It’s been a while since my last post. I have realized just how much I relied on getting my thoughts and feelings out on here when I was sick last year. Now that I’ve been doing so well, I haven’t had too many thoughts poisoning my brain. I have thrived this summer. I took on an internship with the Director of Mental Health which has been amazing. My supervisor has given me many jobs and even made me the event organizer for a Suicide Prevention event. I’ve gathered speakers, booked two venues, and ordered promotional items. It has been a lot of fun.  It has shown me that I will be able to not only function, but thrive in the real world once I get out of school. A year ago, these thoughts would have put me into a panic attack, but now I am filled with such excitement!

I’m feeling ready for the real world. To take on responsibilities, to push myself to work harder, and to envision my future. With a future in mind, I’m taking my first steps by not only taking an internship with the Mental Health Department of the county but to fly to Chicago and attend the Annual OCD Conference by myself. This will be my first conference and I’m so excited to see what this experience holds. I can’t wait to hear everyone’s stories and to meet professionals in the field. It will give me a look at what specifically I want to do in the Mental Health field, what different positions there are, and to possibly network and gain connections. I truly feel like I’m ready to face this big scary world. I’m finally taking steps towards my dreams of helping others and I am just amazed by how far I’ve come.

~ Stay Chipper ~


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Mental Illness, OCD, Tourette Syndrome

They Story I’ve Been Too Afraid To Mention

In honor of National Suicidal Prevention Week I wanted to share my experience with suicidal thoughts. First I have a short free write and then I have a short poem.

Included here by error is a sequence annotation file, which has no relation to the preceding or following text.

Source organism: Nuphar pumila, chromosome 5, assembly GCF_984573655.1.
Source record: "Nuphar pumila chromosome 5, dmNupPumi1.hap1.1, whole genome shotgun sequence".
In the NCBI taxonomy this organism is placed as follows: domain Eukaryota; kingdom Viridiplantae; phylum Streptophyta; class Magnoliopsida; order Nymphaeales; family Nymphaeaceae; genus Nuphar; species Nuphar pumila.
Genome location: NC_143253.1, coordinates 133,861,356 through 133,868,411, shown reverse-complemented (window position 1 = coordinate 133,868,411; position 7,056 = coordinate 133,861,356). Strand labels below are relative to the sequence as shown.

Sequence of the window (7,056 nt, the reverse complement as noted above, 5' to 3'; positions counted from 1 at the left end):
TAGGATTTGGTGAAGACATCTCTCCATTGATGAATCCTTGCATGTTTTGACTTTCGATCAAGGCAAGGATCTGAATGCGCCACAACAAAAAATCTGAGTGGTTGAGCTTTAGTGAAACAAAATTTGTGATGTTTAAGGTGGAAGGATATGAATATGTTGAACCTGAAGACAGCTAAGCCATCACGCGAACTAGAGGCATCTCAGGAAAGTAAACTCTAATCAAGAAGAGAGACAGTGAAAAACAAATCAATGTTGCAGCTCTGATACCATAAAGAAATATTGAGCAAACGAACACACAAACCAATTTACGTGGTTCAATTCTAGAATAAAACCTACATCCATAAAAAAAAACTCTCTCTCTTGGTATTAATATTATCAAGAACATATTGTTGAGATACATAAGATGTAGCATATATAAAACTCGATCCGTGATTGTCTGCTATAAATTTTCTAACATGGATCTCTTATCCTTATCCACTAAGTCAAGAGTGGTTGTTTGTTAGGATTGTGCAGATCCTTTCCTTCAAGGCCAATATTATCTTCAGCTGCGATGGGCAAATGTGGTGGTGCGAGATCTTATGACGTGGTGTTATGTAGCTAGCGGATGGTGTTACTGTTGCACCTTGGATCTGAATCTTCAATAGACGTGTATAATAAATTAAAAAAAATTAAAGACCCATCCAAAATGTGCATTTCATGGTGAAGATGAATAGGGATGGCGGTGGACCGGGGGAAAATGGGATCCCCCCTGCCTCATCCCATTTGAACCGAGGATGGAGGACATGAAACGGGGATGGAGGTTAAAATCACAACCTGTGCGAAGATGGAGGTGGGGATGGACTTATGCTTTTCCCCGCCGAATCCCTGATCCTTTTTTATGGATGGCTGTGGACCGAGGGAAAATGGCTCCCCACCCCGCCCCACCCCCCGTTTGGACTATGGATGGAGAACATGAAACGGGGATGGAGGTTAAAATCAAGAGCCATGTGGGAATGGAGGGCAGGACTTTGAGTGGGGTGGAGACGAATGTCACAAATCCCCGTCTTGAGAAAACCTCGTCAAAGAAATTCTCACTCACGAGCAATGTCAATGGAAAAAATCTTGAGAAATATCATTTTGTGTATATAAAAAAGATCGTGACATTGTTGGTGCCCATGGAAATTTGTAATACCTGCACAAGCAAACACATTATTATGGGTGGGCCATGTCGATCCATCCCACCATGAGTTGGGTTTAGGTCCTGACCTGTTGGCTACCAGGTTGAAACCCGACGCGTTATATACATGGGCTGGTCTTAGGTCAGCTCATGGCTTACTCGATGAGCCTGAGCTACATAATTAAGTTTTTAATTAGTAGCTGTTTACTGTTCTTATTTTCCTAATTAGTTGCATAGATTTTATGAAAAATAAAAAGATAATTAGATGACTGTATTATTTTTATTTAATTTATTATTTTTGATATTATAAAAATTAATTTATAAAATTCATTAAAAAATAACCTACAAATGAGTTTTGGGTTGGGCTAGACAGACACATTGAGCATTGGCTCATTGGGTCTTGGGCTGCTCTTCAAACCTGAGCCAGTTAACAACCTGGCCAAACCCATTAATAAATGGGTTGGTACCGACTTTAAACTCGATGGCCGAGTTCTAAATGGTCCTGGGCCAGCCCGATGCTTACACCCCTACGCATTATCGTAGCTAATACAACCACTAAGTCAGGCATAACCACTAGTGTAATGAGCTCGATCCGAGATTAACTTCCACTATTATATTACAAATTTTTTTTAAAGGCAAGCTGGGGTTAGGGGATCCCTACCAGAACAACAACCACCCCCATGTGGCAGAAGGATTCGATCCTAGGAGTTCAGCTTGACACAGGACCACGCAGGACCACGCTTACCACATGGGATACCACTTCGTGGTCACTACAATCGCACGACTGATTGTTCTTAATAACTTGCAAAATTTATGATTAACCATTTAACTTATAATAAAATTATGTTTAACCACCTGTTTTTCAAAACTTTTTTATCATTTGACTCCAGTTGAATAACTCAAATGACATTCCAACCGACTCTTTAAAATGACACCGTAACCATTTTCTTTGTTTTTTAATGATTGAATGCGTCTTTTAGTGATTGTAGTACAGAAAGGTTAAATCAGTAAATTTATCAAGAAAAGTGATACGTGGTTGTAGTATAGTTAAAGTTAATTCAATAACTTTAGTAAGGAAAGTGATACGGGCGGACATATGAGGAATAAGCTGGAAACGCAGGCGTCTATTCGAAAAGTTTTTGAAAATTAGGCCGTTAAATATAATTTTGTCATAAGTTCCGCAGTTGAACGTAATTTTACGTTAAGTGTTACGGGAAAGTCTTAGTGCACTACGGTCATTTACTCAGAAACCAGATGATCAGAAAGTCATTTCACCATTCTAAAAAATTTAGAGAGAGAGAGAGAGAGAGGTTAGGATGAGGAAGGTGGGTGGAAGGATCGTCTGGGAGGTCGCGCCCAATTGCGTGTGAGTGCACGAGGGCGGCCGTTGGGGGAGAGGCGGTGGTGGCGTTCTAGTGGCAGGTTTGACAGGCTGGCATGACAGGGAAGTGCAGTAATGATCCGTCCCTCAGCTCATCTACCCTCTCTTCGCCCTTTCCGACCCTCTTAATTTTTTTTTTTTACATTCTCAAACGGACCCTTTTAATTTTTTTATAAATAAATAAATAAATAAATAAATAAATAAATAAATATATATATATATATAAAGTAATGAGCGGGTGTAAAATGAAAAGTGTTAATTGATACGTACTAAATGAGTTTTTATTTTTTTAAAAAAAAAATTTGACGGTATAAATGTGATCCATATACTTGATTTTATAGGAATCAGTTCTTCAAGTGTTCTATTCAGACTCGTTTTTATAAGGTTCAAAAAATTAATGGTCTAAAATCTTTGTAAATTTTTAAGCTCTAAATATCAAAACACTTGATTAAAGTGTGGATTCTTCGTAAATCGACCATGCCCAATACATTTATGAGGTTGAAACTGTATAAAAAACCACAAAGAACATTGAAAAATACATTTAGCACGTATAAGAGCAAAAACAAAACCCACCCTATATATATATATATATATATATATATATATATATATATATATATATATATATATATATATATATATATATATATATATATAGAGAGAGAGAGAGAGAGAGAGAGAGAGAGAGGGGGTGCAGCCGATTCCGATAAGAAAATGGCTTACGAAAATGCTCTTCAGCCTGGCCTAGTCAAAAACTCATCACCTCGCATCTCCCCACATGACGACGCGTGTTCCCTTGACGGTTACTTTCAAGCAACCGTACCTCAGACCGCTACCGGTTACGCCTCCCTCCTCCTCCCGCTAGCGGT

I’m going to warn you that these posts aren’t as Chipper as my usual ones. This is to bring awareness and to let others know that they are not alone. I’d also like to mention that even the happiest looking person can be facing overwhelming hardships.


Me 2008I remember the chime of the silver bells that hung from my wooden bedroom door. I remember how they sang a sweet melody each time I creaked open the door, and how every time I did, my parents would run out into the dimly light hallway with tight worried faces. I would reassure them that I was okay, but in reality I wasn’t okay. They knew I was safe for now, but I was far from okay.

My parents knew everything I knew. I was as open with them as I could possibly be, and it probably saved my life. I never knew how much they did for me until years later. I don’t remember them locking up my multiple medications at night, or how they hid the sharp silver knives. I don’t remember when or where my dad hid the black bb gun. I don’t remember the hushed conversations my parents had with each other, or the tears that my mother shed every night. I don’t remember the angry prayers that were sent up to God. And I don’t remember the moment when my father punched a hole into the floral wallpapered wall in his bedroom. I do remember however, the day my mom bought a worn antique painting for my fathers room, which I now know was to cover up the gaping fist sized hole.    300x300

What I remember most were my thoughts. A hurricane inside my mind. The thoughts whirling and banging against the inside of my skull. I remember the streaks of tears that fell down my cheeks each night. And as the stars twinkled in the sky, I couldn’t help but hear my never-ending thoughts that said four simple words. “I need to die”


Eventually my parents rushed me to Urgent Care one night when I told them the thoughts were too strong. I didn’t want to kill myself, but I felt like I had too. I was admitted into Four Winds Hospital a few days later at the age of 13 to receive some help, along with some medication changes.


This poem I used for a school assignment. It had to create an image and emotion.

Young girl of just thirteen,

dysfunctional thoughts slaughter.

The wind whips against her skin,

tearing, scratching, causing her to bleed,

Blood pools in her thoughts,

she can see it, she can see her.

What of her parents? How would they react?

Seeing their one and only dead on the floor.

She loved them too much to give into the thoughts,

the thoughts that she desperately didn’t want to obey,

Will freedom ever come? Will the wind ever stop?

I wish I could go back and tell her how it ends….Oh, how it ends.


Oh how it ends……honestly, the thoughts did end; it gets better; there is always a choice; even when it doesn’t feel like it.

2008 concert